I’m also going to assume that this year’s winners are not also going to be next year’s winners. Now is the time to start buying those things, sectors, countries and asset classes that present greater value or for whatever reason have failed to participate in this year’s frenzy. Sales should happen in securities that are obviously no longer good values and there are many that fit this description. Generally for taxable accounts, we are waiting until the new year to do these sales so as to push capital gains tax liability into 2015. But for tax-deferred accounts, anytime around here is a good time.
In terms of sectors themes, it seems that 2014 will still be good year for cyclical sectors but specifically those that are late cycle leaders. These are more hard asset type companies found in the industrial, technology hardware (and software), energy, basic materials, andhomebuilders. Outside of those sectors that make stuff for our growing economy, I still like the banks and financials, which still represent some of the best values and are poised to benefit from a rising interest rate environment. On the unattractive side, I would avoid things that have run too far too fast or those that represent recession trades. The chance of a recession now is very slim. To you that means cut back on healthcare, consumer sectors (discretionary and staples), utilities and of course bonds and gold if you haven’t already done so. Interest rates and the US dollar will be rising gradually and erratically now and for the next 3-5 years. Bond and precious metals prices will also be falling. In terms of country preference, I’m hopeful but not expecting a rebound in emerging markets while US rates are rising. China and Asia are not as dependent on low US interest rates so if you’re going to go international stick with Asia and Europe for 2014. Right now, internationals are a better deal than US stocks on valuation alone. The smart investors will look for companies that derive revenue from many different countries as their international exposure. Picking one country or another is a bit ofcrapshoot for 2014.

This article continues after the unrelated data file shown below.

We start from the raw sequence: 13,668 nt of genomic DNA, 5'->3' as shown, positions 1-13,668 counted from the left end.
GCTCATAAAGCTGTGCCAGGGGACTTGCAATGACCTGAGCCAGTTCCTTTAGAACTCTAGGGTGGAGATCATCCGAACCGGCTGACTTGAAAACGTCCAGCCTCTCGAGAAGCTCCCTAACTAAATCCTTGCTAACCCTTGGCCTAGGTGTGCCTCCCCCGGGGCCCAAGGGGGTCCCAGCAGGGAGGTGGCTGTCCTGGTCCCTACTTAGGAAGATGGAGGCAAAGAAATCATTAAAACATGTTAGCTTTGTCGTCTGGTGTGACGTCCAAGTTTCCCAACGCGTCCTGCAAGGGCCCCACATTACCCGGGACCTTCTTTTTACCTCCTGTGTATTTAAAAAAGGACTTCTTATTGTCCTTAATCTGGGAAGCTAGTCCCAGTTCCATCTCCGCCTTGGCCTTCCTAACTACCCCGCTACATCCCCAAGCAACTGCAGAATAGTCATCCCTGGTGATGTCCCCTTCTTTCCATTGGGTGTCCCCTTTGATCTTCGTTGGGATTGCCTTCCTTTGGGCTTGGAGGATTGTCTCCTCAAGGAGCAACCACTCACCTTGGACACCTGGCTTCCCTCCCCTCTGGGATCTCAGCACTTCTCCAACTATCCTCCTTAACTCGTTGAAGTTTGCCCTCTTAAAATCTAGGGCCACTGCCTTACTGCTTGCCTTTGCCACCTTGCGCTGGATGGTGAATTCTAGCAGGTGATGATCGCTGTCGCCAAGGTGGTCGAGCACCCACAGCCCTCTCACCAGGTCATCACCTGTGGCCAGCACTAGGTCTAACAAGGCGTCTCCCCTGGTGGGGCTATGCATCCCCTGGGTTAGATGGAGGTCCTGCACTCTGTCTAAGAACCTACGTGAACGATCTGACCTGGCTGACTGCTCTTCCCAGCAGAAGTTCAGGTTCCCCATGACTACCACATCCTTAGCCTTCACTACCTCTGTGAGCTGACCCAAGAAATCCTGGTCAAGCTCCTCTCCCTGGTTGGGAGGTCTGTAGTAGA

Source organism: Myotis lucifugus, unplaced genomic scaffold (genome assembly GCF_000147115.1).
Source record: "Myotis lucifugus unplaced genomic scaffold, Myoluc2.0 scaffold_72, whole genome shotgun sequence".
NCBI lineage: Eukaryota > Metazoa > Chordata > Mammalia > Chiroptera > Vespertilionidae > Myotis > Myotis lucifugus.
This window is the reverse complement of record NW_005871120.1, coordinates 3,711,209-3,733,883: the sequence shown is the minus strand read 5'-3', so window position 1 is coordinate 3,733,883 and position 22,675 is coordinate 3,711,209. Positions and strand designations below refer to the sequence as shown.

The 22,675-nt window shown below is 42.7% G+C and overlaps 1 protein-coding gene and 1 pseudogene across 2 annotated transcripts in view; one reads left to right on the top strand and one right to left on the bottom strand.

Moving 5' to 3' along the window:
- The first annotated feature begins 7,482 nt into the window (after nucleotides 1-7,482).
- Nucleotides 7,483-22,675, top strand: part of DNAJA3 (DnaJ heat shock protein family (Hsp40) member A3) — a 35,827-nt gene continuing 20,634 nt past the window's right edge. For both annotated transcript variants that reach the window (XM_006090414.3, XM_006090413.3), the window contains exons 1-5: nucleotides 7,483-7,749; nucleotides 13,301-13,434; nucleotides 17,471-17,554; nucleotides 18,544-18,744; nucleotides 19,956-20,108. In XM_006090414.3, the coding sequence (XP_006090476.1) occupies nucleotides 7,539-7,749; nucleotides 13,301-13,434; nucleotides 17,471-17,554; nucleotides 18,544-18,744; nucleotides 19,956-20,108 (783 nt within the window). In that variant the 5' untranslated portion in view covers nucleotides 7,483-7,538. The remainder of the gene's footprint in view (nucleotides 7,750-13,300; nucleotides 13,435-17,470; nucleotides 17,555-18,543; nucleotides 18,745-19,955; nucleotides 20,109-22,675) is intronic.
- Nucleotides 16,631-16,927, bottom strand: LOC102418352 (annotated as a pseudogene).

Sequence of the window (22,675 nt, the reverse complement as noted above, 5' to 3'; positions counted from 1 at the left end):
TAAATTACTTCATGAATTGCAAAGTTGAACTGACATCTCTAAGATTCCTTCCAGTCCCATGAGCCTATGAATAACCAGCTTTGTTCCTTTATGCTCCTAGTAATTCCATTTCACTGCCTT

Subjectively, I see the next 3 years being tough on the current president. Wealth is on the rise, incomes on the rise and tax rates are on the rise. This is not a function of president Obama but the price we all pay for nearly two decades of government financial support of a faltering US economy. I have no doubt that by 2016, the next president will be a Republican as the system will feel it doesn’t need the help of a democrat in office anymore. I think the Affordable Care Act will be completely retooled or removed in 2014 because it is a genuine disaster as is.
If I had to forecast anything about investor behavior, it would be this; 2014 will be another year where an investor needs to stay flexible, both in their allocations and their assumptions about the future. I see much money flowing into things that have already run past the point of reasonable. Netflix, Facebook, Pandora and Tesla need a long break after this year and yet I watch the share volume and see many millions on the buy side. In our speculative New Power model, we have sold our big winners and are looking down, not up, for new opportunities.
With that, I’ll wrap up my 2014 forecast and hope that if I’m wrong I have the mental strength and humility to avoid staying wrong for longer than necessary.
529 Investors – Make Your 2013 Contributions (to cash)
As I said earlier, 2013 was not a year that offered ANY reasonable low risk entry points for new cash. We did not have a 5% correction during the entire year! Our strategy within the 529 investor space is to encourage adding money on market discounts as we have only one “investment allocation” change per year (Ridiculous!). The best we can do to manage risk is to buy low right? But now we’re against the fence and have to get our contributions done before the end of the year in order to get the state income tax benefit. I am recommending that contributions be made now in full, but direct the contribution to cash, without changing the allocation of funds currently invested. In 2014 when we get our first discount or correction, we’ll get that money to work at a better level.
The current limits on contributions are $14,000 per parent, per child for calendar year 2013 – so $28,000 for joint filers if you have the cash flow and want to do it.
And with that, I’ll wish everyone a fantastic holiday and a happy new year. There will be no weekly update next week.